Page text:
Until Lehman Brothers filed for bankruptcy on 15 September 2008, home loans going bad in some pockets of the US seemed like a small problem for the world. It was a local issue unlikely to cause a problem even for the US economy. If a bank gave a loan to a household who could not pay it back, it was going to be a problem for the individual household, not even particularly for the bank. It was assumed that the bank would be able to absorb small losses.
Banking regulators did not worry too much even if a bank had a lot of such loans on their books. Governments did not look to see if a large number of banks had a lot of such loans on their books. No one really worried that non-bank financial institutions were also buying up some of these mortgage backed securities.
With the bankruptcy of Lehman Brothers and the unfolding of the Global Financial Crisis (GFC), it came to be understood that mis-selling of financial products to consumers can create risks to the entire financial system. By banks giving loans for nearly the entire value of the house being purchased, assuming that when house prices rise, the loan could be repaid, they created a risk. When lots of banks gave lots of such loans, they created a risk for the banking sector. And, when they created derivative products of these loans that were bought and sold to many other financial institutions, both in the US and globally, they created risks for the global financial system.
The entire edifice was based on the assumption that house prices could not fall. Once house prices started falling, home loans started going bad. Foreclosure under the US law, or simply handing over the keys of the mortgaged house to the bank and walking away was the most rational step for borrowers to take. As banks’ books started going bad and they sold their sub-prime loans to other parts of the financial system, the problem became widespread.
Among the biggest lessons from the GFC for financial regulation was that consumer protection must lie at the heart of financial sector regulation. Consumer protection goes beyond the concept of consumer complaint and redress. It is about not being allowed to sell loans that the consumer may not be able to pay back. The consumer may not even understand what is being sold to her. It is the job of the adviser to advise the consumer so that she is not sold such a product. It is not enough to get consumers to sign off on small print disclosure statements that they do not read.
A financial product, unlike a cup of coffee, is not something we consume when we pay for it. What we receive by buying a financial product is a promise by a financial firm to pay us sometime in the future. In bank deposits, it is a promise to pay back the principle and the interest in the future. In insurance, it is about the promise to pay under certain states of nature. In pensions, it is a promise to invest your money well and pay you the principle and returns when you retire. Under annuity, it is a promise to pay you regularly in return for your one-time payment, or purchase of the annuity.
Now, what happens if this promise is not fulfilled by the firm? First, there may be sheer fraud. Second, the firm may go bankrupt. Third, the entire financial system may collapse. The job of regulation is to minimize the risk of all of these. Note, it has to minimize the risk, not completely eliminate it. So it has to allow firms to sell financial products, not ban them, and still find ways to protect consumer’s interests.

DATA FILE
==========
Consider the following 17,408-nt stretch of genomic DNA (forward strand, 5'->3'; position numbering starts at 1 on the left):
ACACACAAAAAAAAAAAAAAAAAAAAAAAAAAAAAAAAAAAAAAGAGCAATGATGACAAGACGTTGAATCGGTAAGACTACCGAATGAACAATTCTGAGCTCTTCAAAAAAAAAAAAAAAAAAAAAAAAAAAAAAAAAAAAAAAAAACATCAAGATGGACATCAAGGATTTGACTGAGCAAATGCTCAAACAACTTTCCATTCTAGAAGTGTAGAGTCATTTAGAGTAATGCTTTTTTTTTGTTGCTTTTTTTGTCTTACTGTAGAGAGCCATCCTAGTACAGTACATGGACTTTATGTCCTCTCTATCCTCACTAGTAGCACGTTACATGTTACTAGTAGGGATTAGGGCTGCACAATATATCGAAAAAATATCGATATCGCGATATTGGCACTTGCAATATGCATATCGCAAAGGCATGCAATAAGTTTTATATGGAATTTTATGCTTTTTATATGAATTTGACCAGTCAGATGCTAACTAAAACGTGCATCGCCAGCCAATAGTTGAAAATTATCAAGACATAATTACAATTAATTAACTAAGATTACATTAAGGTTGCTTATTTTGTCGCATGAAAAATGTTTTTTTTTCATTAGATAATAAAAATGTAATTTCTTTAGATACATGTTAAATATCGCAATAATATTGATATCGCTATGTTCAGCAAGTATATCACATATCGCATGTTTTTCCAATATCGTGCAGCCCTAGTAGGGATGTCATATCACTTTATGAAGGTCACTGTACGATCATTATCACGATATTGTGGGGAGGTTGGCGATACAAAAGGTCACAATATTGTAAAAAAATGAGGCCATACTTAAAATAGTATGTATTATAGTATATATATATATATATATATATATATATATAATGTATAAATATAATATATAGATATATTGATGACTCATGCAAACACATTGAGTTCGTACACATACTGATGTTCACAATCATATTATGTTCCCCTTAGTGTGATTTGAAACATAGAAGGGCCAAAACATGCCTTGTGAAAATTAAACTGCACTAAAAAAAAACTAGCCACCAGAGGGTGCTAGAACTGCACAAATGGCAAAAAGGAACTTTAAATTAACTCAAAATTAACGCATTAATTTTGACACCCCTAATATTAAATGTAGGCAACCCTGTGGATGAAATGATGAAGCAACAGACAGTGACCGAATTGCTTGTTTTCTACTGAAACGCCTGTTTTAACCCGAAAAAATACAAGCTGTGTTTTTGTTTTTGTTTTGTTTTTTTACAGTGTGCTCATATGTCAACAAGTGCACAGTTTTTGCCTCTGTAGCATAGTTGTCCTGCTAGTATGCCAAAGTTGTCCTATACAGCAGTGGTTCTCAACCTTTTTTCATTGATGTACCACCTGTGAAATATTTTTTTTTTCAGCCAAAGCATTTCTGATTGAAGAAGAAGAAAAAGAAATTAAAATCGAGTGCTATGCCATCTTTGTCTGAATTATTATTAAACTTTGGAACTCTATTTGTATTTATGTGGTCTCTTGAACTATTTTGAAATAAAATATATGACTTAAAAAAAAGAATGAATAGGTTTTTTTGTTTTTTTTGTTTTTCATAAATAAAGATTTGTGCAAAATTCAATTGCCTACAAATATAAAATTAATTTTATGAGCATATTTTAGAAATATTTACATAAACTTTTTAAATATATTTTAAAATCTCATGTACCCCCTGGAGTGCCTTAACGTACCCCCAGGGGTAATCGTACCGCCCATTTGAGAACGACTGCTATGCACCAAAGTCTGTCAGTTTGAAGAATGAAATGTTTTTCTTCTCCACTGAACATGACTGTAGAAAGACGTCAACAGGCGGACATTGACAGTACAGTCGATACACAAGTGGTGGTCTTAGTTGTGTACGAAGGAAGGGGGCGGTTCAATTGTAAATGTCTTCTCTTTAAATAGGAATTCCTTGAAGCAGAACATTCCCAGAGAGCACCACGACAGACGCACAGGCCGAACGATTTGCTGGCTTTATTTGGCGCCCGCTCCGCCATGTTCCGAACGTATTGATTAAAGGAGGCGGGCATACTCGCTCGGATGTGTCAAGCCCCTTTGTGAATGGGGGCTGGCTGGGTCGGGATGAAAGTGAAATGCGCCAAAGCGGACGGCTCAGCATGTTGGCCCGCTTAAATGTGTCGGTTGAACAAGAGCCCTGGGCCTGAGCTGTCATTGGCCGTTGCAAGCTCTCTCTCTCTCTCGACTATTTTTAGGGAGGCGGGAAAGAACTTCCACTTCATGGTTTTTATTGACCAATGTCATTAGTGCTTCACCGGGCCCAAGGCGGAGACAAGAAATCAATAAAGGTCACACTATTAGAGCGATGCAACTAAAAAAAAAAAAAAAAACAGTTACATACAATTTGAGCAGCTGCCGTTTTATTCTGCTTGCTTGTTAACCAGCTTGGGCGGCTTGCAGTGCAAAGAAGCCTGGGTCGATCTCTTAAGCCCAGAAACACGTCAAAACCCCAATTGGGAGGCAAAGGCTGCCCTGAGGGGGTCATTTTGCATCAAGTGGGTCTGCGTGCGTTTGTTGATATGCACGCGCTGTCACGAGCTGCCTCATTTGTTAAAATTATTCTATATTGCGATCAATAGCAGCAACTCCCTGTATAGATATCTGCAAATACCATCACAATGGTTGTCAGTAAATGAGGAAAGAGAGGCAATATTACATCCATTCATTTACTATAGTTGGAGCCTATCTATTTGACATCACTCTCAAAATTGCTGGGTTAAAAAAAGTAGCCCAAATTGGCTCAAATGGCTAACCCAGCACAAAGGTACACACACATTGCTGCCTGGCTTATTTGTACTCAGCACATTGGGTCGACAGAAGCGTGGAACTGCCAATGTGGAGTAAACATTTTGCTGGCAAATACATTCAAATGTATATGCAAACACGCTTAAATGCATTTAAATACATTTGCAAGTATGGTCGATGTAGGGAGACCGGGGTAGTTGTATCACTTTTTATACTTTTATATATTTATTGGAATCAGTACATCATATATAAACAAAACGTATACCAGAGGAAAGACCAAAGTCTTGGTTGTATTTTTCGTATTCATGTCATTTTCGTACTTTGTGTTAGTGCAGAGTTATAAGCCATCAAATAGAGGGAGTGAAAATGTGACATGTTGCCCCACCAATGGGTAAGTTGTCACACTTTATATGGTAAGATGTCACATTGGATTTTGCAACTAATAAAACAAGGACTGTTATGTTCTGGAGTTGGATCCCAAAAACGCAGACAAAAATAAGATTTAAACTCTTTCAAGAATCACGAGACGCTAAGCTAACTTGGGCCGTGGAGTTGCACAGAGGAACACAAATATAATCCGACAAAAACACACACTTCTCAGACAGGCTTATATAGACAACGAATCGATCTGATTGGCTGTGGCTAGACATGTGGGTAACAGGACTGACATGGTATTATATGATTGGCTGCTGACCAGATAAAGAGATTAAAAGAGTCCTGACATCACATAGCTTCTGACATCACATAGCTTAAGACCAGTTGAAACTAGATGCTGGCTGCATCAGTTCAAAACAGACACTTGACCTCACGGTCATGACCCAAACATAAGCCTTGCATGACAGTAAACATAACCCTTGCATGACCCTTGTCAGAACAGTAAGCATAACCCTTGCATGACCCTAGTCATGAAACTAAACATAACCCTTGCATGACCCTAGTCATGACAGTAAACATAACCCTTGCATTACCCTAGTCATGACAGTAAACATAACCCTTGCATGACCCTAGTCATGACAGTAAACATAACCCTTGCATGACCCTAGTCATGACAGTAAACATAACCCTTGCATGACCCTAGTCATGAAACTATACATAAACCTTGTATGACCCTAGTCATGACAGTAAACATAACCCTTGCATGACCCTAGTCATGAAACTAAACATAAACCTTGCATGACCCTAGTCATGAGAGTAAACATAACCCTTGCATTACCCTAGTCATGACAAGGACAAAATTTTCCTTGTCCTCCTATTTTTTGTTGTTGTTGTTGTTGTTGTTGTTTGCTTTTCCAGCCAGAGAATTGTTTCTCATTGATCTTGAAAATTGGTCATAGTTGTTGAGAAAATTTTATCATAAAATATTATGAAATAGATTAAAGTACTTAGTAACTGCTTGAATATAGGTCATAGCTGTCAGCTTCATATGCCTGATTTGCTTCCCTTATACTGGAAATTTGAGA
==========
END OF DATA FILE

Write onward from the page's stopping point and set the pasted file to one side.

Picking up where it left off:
Often only the financial firm understands how the money it has raised from its customers is being invested. It may put it in very risky assets in the hope of getting high returns. Managers who get paid bonuses based on high returns may choose risky assets. The regulators job is to reduce the risk of failure of the firm, of the system as a whole, and of the obligation for the taxpayer to pay for such failure. Given the complexity of finance, the way a financial adviser often gets a commission to sell a financial product, be it a loan or an insurance policy, or a savings product, there is ample scope for mis-selling.
Post Lehman, it was understood that when mis-selling is done on a large scale, it can lead to the risk of failure of financial institutions and the financial system as a whole. The regulation of institutions, or micro-prudential regulation, which was the old job of regulators, and looked at whether a bank was taking on too many risks and could fail, was not adequate. There had to be a systemic view of the financial system as a whole.
Systemic risk could arise from two sources. If too many banks had the same kind of risks, say the risk of failing if house prices fell, the system as a whole could have a crisis. Even if only some banks failed, but were “too big to fail”, so big that they could pull down the financial system as a whole, then there would be a crisis.
Before GFC, the boundaries of financial regulation were more limited. Subsequently, it was understood that a Bear Sterns was “too networked to fail”, but since it was not a bank, it was not similarly regulated. AIG, an insurance company and not a bank, had assets and liabilities that no one even knew about because it was not regulated under a resolution framework. So far hedge funds had been left more or less to themselves as their investors were rich and well educated and did not need to be “protected” as the poor did.
But now it was understood that hedge funds had big positions that could impact the financial system as a whole. If the system as a whole could collapse due to the activities of some firms and if taxpayer money had to be used, then these boundaries needed to be expanded beyond the hitherto regulated entities to those who had so far been unregulated. New tools of regulation: macro-prudential tools were created. New powers were given to regulators. They were now to look for where was the risk being concentrated. Bigger financial institutions saw greater scrutiny.